For the uninitiated American Buffalo isn't a play about a genus of bovine but concerns a copper nickel five-cent piece. At least this is the main premise but dig deeper and the play is about much more than that. David Mamet insists that his characters never mean what they say but always mean what they mean. So his 1975 play, whilst centering on a plot to steal the coin of the title, is actually about how men interact with one another and the certain codes of contact between them. It also concerns business, money, friendship and betrayal and, with just three men in the cast, is a true ensemble piece that draws you into their relationship with one another. The script is littered with expletives, a common occurrence in Mamet’s plays, but there is a beauty to the language. The swearing is used when the correct adjective or adverb is unknown to the men. This is not to say they’re totally uneducated, just not terribly literate and why anyone would be offended is beyond me. It is the language of such men and after a while the words become part of the landscape and are forgotten.
The action takes place in Don Dubrow’s (John Goodman) junk shop. beautifully realised by the Set Designer Paul Wills. There is no available space, as objects, ranging from old bicycles to various signs and dilapidated toys, hang and lean everywhere.
Don has sold a rare coin, the American Buffalo of the title, to a customer for a mere $90 and is determined to do a bit of business by stealing it back and then re-selling it at a much higher price. Having found out where the customer lives, he has instructed his “protégé”, Bob (Tom Sturridge), to keep a watchful eye on the potential crime scene in order to ascertain the best time to strike. The problems arise with the arrival of Walter Cole/’Teach’ (Damian Lewis) who, on discovering the plan, wants to be part of the action instead of Bob. The trouble is, they, plus the unseen Fletcher, are four of life’s losers and whatever they touch turns to dust.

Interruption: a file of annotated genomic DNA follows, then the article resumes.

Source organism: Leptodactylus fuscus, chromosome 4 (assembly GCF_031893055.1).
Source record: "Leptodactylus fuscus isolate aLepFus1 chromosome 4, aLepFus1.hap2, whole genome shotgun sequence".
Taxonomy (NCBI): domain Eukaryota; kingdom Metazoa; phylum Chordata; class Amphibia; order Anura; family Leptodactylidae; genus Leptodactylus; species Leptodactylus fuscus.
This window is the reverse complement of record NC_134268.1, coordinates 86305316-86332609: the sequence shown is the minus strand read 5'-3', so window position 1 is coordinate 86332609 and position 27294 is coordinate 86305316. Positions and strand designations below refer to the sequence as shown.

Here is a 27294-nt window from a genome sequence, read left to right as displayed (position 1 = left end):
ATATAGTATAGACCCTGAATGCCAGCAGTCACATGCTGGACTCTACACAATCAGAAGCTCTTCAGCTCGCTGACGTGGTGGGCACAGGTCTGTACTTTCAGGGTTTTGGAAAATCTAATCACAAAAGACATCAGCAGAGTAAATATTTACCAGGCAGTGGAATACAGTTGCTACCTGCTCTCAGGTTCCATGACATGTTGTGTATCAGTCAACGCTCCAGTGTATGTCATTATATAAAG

The three actors are exemplary, although John Goodman appears the most at ease and comfortable in his role as Don. Being American must surely help, for whilst the other two actors have mastered the US vernacular, their accents do occasionally sound forced. Damien Lewis, almost unrecognizable in a crumpled rust coloured suit, matching shoes and droopy 70’s moustache, plays the showiest character and expertly manages to portray Teach’s neediness which he tries to hide with ego and bluster. The young Tom Sturridge gives enough twitchy mannerisms and nervousness to show his vulnerability and dependence now on Don instead of drugs, whilst John Goodman is magnificent. Don is not the brightest pebble on the beach and has trouble programming his thought process. Thanks to Goodman’s expressive face we’re always aware of this and his eventual realization that he is betraying Bob. His guilt is as palpable as his compassion at the end of the play.
These men are life’s losers but they do have feeling. The ending is unbelievably poignant and even the self-centered and self-pitying Teach portrays a certain degree of self-awareness.
With tight direction from Daniel Evans and star billing all round, this production has no disappointments.